Most of us cannot imagine the impact on our lives that suddenly losing our eyesight would have. It’s harder still to imagine continuing our life’s work of achieving the goals we made for ourselves prior to such a loss. Amanda Skaggs, a 2011 graduate of the Bachelors of Science in Workforce Leadership program, did just that.
At the age of nineteen, Amanda began pursuing her goal of earning a college degree. She says that she has always been interested in human resources and employee development, and a college degree in this field would allow her to advance her career at Bell South. Amanda’s plan was interrupted when she lost her vision and was initially unable to secure the resources she needed to complete her coursework. Fortunately, AT&T (formerly Bell South) was able to provide a specialized computer program which allowed her to return to work within six months of losing her vision.
It was still a difficult transition. Amanda says that with the loss of her eyesight, she also lost confidence in herself and in her ability to complete day-to-day tasks. She had to rebuild her life and learn to do everything over again. Her family had to adjust, too. The shoes, book bags, and Nintendo controllers the children once innocently left on the floor suddenly became safety hazards.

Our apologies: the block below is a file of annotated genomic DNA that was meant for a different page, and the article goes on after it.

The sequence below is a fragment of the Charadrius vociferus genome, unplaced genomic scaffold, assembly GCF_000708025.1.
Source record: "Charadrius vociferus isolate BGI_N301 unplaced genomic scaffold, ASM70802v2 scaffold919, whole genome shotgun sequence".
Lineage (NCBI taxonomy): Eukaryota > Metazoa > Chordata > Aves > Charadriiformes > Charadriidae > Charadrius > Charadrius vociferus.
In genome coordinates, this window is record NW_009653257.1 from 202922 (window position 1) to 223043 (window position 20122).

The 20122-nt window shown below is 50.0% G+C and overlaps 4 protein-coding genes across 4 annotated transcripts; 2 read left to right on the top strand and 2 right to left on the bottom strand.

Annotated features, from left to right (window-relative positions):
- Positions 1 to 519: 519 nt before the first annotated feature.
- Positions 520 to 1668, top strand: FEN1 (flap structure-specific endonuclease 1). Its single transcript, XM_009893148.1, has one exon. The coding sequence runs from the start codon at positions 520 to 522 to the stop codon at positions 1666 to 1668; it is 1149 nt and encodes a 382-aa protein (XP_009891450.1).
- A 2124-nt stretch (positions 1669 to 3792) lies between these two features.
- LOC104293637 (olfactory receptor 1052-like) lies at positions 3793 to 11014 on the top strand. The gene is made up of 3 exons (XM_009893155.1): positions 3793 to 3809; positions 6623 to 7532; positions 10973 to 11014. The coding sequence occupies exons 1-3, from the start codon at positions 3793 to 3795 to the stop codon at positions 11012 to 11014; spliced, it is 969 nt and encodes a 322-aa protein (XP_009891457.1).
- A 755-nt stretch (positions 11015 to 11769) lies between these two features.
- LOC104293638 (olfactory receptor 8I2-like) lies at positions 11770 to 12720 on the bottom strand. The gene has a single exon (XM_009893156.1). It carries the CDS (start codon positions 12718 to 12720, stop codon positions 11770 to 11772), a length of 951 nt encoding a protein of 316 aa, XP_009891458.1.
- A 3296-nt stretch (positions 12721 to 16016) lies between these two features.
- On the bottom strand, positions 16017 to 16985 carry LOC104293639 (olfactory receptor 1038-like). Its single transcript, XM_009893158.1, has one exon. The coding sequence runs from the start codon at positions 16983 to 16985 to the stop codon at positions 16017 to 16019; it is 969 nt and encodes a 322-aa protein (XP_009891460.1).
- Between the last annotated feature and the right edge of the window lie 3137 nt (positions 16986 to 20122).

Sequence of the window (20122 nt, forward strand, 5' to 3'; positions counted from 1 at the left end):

But throughout this transition, she never gave up on her goal of earning a college degree. When the subject of her unfinished coursework came up over lunch with Deb Prather, alumni of both the OLL bachelor’s and master’s programs, Deb told her “you can do this.” It was just the boost Amanda needed to reach out to Matt Bergman, the program’s academic counselor.
Amanda was also wrestling with self-doubt that she associates with being an older student. “Maybe I’m too old,” she wondered to herself. “Maybe I’m not capable,” she asked. But with Matt’s guidance and encouragement, and the convenience of online learning, Amanda decided to take the plunge and enroll in classes—thirty years after beginning her freshman coursework. She dreaded her first writing assignment and shared her concerns with the instructor. She was elated with his feedback: “First of many A’s.” Turns out, it was.
Amanda retired from AT&T after thirty years, and is enjoying her retirement. She is active with other retirees and volunteers for Every1Reads, a Jefferson County Schools initiative to help students become better readers. She said that her volunteer work is inspired by her past inability to read, and that reading is the foundation for learning and enriching your life.
This article was written by Christine Wiggins-Romesburg, SPHR, Graduate Research Assistant and Doctoral Student in Organizational Leadership and Learning.